Jonathan Dixon, 23 June and 1 October 2008

The other surprise is that the seven-pointed stars on the Royal Australian Air Force Ensign are very irregular. Also the shades of blue and red aren't the same as the White Ensign and the white is actually a bluey grey.
Graham Bartram, 24 June 2008

The written description of the Ensign is also less detailed than that in the original proclamation.
Jonathan Dixon, 24 June 2008


Royal Australian Air Force, 1922-1948

[Royal Australian Air Force ensign, 1922-1948] image by Martin Grieve
Ratio 1:2 

From National Archives (PRO) AIR 2/211, on 24 July 1922: "Royal Air Force Ensign approved without difference as the Ensign of the Royal Australian Air Force."
David Prothero, 18 April 2003

Until 1948, the RAF ensign was used.
Miles Li, 7 July 1999


Usage of flags

The RAAF Manual of Ceremonial, AAP 5135.002, which is downloadable at this Air Cadet Corps site, gives details on the use of flags in the RAAF. The Australian national flag is flown at all times on RAAF establishments on its own pole at wing or group headquarters; it is never flown on an RAAF flag mast (i.e., a nautical-style mast with gaff and crosstree).

The RAAF ensign is flown from the gaff of the flag mast until sunset, or after sunset as well if flyng operations are still in progress, the ensign is spotlighted, and the lights do not interfere with operations.

Within Australia, the Australian national flag may be carried with the RAAF ensign if RAAF troops are parading with foreign troops who are carrying their own national flag. Outside Australia, RAAF troops parade with an RAAF ensign flanked by two Australian national flags. On these occasions, the national flag and RAAF ensign are mounted on staffs 2.6 m long tipped with 15 cm silver-colored spearheads.

"Under no circumstances are Colours overseas to be paraded or placed with the Australian National Flag or the RAAF Ensign."

At courts martial, the RAAF ensign and Australian national flag are both displayed in synthetic silk "suitably fringed and tasselled" mounted on crossed pikes. Same display in offices of senior officers.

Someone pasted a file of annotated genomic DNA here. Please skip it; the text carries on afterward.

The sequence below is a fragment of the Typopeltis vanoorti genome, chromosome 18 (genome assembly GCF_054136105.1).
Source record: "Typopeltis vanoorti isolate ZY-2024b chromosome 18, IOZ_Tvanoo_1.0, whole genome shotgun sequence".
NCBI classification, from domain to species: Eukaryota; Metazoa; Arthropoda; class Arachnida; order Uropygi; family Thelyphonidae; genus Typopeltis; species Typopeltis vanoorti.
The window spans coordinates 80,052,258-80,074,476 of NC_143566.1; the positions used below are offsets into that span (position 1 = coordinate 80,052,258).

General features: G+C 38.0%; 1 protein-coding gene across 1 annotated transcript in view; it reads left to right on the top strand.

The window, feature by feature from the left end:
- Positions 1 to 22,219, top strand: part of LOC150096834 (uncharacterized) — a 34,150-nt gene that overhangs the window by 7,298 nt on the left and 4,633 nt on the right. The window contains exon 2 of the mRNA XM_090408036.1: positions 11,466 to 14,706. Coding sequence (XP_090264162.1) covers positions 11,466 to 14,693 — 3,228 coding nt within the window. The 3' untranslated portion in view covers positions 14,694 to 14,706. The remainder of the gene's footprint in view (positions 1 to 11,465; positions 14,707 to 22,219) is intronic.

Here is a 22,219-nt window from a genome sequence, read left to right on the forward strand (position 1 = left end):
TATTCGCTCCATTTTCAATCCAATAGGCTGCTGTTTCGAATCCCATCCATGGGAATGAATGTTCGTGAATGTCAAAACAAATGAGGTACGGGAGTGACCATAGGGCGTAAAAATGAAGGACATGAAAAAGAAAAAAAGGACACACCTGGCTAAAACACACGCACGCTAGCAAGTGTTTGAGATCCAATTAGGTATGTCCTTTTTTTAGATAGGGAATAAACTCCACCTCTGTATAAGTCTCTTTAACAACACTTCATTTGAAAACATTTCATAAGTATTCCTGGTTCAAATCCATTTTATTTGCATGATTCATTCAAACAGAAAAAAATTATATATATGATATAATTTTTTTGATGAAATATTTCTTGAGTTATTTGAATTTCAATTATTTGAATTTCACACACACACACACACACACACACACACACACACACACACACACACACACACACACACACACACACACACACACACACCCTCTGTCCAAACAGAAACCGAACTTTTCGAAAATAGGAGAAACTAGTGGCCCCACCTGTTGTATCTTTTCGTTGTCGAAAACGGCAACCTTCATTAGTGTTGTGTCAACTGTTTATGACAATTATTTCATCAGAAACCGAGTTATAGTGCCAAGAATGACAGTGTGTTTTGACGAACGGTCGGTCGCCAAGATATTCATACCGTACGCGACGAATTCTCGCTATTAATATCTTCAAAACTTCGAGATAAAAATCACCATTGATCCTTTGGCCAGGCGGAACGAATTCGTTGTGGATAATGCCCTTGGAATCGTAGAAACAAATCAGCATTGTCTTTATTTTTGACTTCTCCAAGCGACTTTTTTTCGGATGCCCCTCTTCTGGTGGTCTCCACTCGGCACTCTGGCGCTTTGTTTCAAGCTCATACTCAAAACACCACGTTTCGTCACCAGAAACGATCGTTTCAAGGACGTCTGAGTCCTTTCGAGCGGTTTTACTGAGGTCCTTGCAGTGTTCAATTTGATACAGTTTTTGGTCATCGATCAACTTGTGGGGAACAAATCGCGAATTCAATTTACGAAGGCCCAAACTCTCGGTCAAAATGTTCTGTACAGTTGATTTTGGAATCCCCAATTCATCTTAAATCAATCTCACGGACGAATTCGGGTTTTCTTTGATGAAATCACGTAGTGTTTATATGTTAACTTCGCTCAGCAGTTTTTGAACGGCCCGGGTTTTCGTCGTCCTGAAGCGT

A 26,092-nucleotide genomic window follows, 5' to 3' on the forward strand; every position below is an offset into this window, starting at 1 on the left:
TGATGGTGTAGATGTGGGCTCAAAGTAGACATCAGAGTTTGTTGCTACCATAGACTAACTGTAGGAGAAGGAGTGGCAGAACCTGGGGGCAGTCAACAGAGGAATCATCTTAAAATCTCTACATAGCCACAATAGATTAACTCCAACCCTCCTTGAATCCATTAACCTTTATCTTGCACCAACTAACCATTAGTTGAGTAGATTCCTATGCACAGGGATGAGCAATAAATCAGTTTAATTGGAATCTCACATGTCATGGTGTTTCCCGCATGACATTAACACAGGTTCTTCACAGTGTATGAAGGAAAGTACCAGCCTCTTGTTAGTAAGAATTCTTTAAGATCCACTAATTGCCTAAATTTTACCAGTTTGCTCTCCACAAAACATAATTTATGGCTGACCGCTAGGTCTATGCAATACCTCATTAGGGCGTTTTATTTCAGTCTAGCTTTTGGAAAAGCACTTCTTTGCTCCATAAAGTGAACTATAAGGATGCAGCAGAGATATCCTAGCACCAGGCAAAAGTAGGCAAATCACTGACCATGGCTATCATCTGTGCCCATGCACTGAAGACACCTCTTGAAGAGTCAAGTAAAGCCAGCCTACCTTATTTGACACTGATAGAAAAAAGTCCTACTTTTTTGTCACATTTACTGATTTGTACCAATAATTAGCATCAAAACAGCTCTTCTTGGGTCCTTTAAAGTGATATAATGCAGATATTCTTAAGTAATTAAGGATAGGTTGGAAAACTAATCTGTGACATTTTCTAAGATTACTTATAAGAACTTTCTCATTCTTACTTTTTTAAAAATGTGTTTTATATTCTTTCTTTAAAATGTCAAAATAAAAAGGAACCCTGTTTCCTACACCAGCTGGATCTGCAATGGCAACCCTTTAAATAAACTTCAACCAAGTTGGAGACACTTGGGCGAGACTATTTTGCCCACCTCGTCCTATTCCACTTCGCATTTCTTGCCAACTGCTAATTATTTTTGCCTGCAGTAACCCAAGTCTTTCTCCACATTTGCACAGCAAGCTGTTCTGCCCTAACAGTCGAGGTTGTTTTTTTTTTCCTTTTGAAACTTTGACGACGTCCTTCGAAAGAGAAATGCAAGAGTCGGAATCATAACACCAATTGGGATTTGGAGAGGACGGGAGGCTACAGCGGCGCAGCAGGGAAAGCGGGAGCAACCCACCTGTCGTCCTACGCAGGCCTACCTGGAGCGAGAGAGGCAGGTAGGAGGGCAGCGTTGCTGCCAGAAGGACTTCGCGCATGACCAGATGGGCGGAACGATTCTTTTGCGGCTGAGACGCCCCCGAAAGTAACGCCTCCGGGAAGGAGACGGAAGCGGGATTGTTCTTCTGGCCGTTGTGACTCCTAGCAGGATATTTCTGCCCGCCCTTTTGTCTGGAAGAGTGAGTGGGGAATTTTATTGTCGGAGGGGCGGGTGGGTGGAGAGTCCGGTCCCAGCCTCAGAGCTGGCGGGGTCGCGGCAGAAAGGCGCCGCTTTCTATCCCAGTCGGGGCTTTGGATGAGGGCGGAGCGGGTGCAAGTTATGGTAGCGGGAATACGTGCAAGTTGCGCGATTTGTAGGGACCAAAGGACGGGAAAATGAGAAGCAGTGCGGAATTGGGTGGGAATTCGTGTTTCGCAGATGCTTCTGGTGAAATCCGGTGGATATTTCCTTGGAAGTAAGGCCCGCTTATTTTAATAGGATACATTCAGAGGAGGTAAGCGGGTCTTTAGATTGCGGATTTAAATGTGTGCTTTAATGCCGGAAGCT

The Australian national flag and RAAF ensign are folded as follows:

  • Folded lengthwise, lower edge being folded over to meet the upper.
  • Then the fly is brought up to meet the hoist.
  • The flag is folded lengthwise again.
  • The flag is folded lengthwise again, leaving nothing visible but the Union portion of the flag.

However, the section of the manual on funerals provides for US-style folding of the flag into a triangle at such occasions. This applies to either the Australian national flag or the RAAF ensign used to cover the casket.
Joe McMillan, 23 November 2003


Fin Flash

[Fin Flash] by Dov Gutterman

Used by both Royal Australian Air Force and Royal New Zealand Air Force as fin flash and based of one of the RAF flashes.
Dov Gutterman, 8 October 1999

Until 1942, standard RAF markings were used by the RAAF.

In order to avoid confusion with Japanese planes, the red was removed from the roundel and fin flash. See photo at http://www.raafmuseum.com.au/raaf2/assets/images/e30.jpg. This roundel and fin flash were in use from June 1942 until 1946.

Regulations of 26 September 1956 replaced the red dot with red kangaroo, but only in 1982 was it also changed on the RAAF ensign.

Naval air arm and miltary aviation use the same marking.
Dov Gutterman, 11 June 2004